It is a funny time to be involved in martial arts. We’ve been locked down for more than a couple of months now, with no training, no competing, and only BJJ DVDs to keep us company. Luckily, things seem to be improving, or our impatience is getting the better of us. Whichever the case, martial arts competitions are coming back to life. Some, like Submission Underground, or the UFC, never really went away. Others, like Fihgt2Win, are slowly restarting under different formats (at least when it comes to hygiene and safety). In the midst of it all, we saw crazy upsets, some broken bones, and moves that are not supposed to actually work. We saw an actual dragon sleeper hold performed live and ending with a tap.
There are certain moves that we see in pro-wrestling that are supposed to be nothing more than fight choreography. Well, maybe Steven Seagal would be able to pull them off, or tech them to Anderson Silva, but nobody else. Some of these moves are completely out of order and have no chance of ever working. But every now and then, an innovative fighter or grappler comes by, throwing caution to the wind and giving a nutty move a try. We’ve seen it with the Boston Crab before. Well, we can now add the dragon sleeper hold to that list. Brace yourselves for some nasty neck cranking once we’re back on the mats!
Wrestling Moves That Aren’t Supposed to Work
The thing with pro-wrestling is that it is fake. Right? Come on, we all know those guys and girls don’t really fight each other. Remember when Brock Lesnar came back from his UFC stint and took things a bit too realistically, breaking his WWE “opponent’s” arm with a Kimura? Well, as it turns out, it’s not just legit moves that work in pro-wrestling, but also the other way around. Although extremely rarely.
Actually, when I come to think about it, stuff like the figure four leg lock and the Texas Cloverleaf are now staples of BJ (albeit modified) despite once being seen as nothing but pro-wrestling moves “for the show”. So, there’s the odd move or two that really do end up having an application. The Dragon Sleeper Hold is just the last one in a line of moves people have decided to use, pull off and now have bragging rights about. In all fairness, though, it does have its roots in actual catch wrestling.
That said, to be honest, pro-wrestlers really do undergo hard preparations. Despite all matches being nothing more than choreography, it still takes knowledge to pull things off. In fact, some of them are also ex-wrestlers, and good ones at that. Moreover, some of the moves they drill and perform end up looking so cool or even effective that BJJ folks or MMA fighters sometimes pick them up. The rest is history…
What Is The Dragon Sleeper Hold?
So, what exactly is this Dragon Sleeper Hold? IN short, I guess you could call it a reverse guillotine neck crank, but that’s putting it bluntly. A notion of caution before we go into it, though. This move is potentially debilitating and not one you should try unsupervised. Also, consider this to be the definition of illegal moves when it comes to IBJJF Gi BJJ rules. That said, a legit submission is a legit submission, and, I foresee quite a few attempts at the Dragon Sleeper Hold in the near future.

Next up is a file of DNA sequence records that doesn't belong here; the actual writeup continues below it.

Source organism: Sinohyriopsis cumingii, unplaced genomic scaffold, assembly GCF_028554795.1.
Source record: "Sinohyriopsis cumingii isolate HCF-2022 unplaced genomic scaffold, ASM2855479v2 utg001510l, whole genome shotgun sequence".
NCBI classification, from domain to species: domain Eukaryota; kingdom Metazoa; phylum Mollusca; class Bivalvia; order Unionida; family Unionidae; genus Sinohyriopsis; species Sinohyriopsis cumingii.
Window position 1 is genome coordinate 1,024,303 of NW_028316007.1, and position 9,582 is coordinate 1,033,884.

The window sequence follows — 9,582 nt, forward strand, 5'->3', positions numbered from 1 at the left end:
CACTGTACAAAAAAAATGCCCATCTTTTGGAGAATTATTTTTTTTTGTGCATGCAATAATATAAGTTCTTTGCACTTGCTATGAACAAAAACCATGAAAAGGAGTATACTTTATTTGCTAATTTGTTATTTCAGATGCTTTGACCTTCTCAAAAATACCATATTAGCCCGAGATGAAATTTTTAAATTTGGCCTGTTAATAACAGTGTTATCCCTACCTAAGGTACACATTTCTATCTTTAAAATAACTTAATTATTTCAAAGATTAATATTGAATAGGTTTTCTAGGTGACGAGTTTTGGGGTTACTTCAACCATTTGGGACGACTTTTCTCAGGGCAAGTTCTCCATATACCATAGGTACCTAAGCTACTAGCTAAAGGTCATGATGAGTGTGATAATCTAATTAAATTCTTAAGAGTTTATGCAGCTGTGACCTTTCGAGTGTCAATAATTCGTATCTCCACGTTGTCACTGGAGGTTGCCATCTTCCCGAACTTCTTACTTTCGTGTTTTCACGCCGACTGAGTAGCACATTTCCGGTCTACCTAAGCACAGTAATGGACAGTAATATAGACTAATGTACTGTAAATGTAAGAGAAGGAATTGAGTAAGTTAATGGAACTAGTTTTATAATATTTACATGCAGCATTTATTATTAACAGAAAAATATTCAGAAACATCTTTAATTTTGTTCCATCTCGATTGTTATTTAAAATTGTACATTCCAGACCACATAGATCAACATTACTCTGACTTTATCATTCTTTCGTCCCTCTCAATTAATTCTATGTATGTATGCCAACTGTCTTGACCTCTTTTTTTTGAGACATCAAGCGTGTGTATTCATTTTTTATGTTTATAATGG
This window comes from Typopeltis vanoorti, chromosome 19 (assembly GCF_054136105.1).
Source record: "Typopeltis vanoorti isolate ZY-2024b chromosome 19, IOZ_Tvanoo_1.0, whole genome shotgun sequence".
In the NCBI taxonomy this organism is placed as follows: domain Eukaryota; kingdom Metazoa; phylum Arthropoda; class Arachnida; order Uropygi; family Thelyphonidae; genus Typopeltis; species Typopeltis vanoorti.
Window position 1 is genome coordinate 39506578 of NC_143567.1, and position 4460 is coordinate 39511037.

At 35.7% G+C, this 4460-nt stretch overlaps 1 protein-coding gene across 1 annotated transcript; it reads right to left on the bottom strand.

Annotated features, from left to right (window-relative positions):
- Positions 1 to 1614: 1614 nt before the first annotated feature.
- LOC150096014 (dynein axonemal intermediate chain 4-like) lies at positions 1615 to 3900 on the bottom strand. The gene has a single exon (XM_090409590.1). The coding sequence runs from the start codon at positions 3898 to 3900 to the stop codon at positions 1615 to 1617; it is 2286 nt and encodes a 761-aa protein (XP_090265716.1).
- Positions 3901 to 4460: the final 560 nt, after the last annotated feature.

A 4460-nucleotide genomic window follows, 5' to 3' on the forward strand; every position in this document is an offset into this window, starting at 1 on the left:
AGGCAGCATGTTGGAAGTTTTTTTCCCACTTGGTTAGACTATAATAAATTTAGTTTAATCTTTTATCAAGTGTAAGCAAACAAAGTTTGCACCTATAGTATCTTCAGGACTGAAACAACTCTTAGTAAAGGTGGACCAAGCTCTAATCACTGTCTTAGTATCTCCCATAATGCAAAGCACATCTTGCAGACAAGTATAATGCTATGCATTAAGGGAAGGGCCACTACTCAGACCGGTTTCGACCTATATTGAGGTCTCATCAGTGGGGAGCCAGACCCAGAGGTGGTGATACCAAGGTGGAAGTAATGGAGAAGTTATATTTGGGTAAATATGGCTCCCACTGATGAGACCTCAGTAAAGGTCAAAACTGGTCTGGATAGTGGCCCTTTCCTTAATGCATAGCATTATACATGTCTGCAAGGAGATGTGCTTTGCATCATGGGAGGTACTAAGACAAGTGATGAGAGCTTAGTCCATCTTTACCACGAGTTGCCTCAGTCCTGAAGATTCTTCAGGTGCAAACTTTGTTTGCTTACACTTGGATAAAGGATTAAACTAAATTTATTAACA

The Dragon Sleeper Hold works from the back. But it works like a north-south choke / gu8illotine choke from the back. That right there should be the first thing scaring you into being careful with this one. Now, there is a more “PG” version, where you can set the move up from North-south. When first attempting and learning it, I’d suggest doing it from there. What you want it to set up for a North-South choke – the configuration of your arms is identical. However, instead of trying to find the sweet spot and strangle, you want to make life miserable for your opponent.
The first step is to sit down, while still holding on tightly to the neck. Once you achieve that, you slowly and methodically transition to the back of the opponent. Only after you’ve established bot hooks will you think about finishing the move (if they don’t tap form discomfort up until then). How to finish? Imagine you’re in full guard and you’re trying to do a Guillotine choke. Just don’t snap backward too fast!
Of course, you could make the setup much easier by simply getting the submission directly from back control.
Real-Life Dragon Sleeper Examples
The reason I’m talking about the Dragon Sleeper hold now, is that a grappler named Michael Salazar, a BJJ brown belt pulled off what might be the most brutal submission in Fight2Win history. He managed to get a modified Dragon Sleeper hold, something known as the “Executioner” in 10th Planet on his opponent Tony Oviedo. He set the move up after passing the guard with a leg drag, but finished with just one hook, as he had it sunk in really deep.
There are also several instances in MMA where people have pulled off the Dragon Sleeper hold. On instance is from china, where a fighter pulled off a picture-perfect Dragon Sleeper. There’s another one as well, where you can actually see how dangerous the move is, from the reaction of both the referee and the fighter that tapped out as a result of the submission. While we still haven’t seen it at the biggest stages the likes of UFC, ONE FC, and Bellator, the move is certainly to wiggle its way there soon.
Pulling off Berimbolos, flying armbars, and the likes is cool. But, have you ever pulled off a Boston Crab or a Dragon Sleeper Hold? DO it safely, and it will become the stuff of legends, particularly if you can do it in an actual match. Guess some pro-wrestling submissions do deserve more credit than we give them.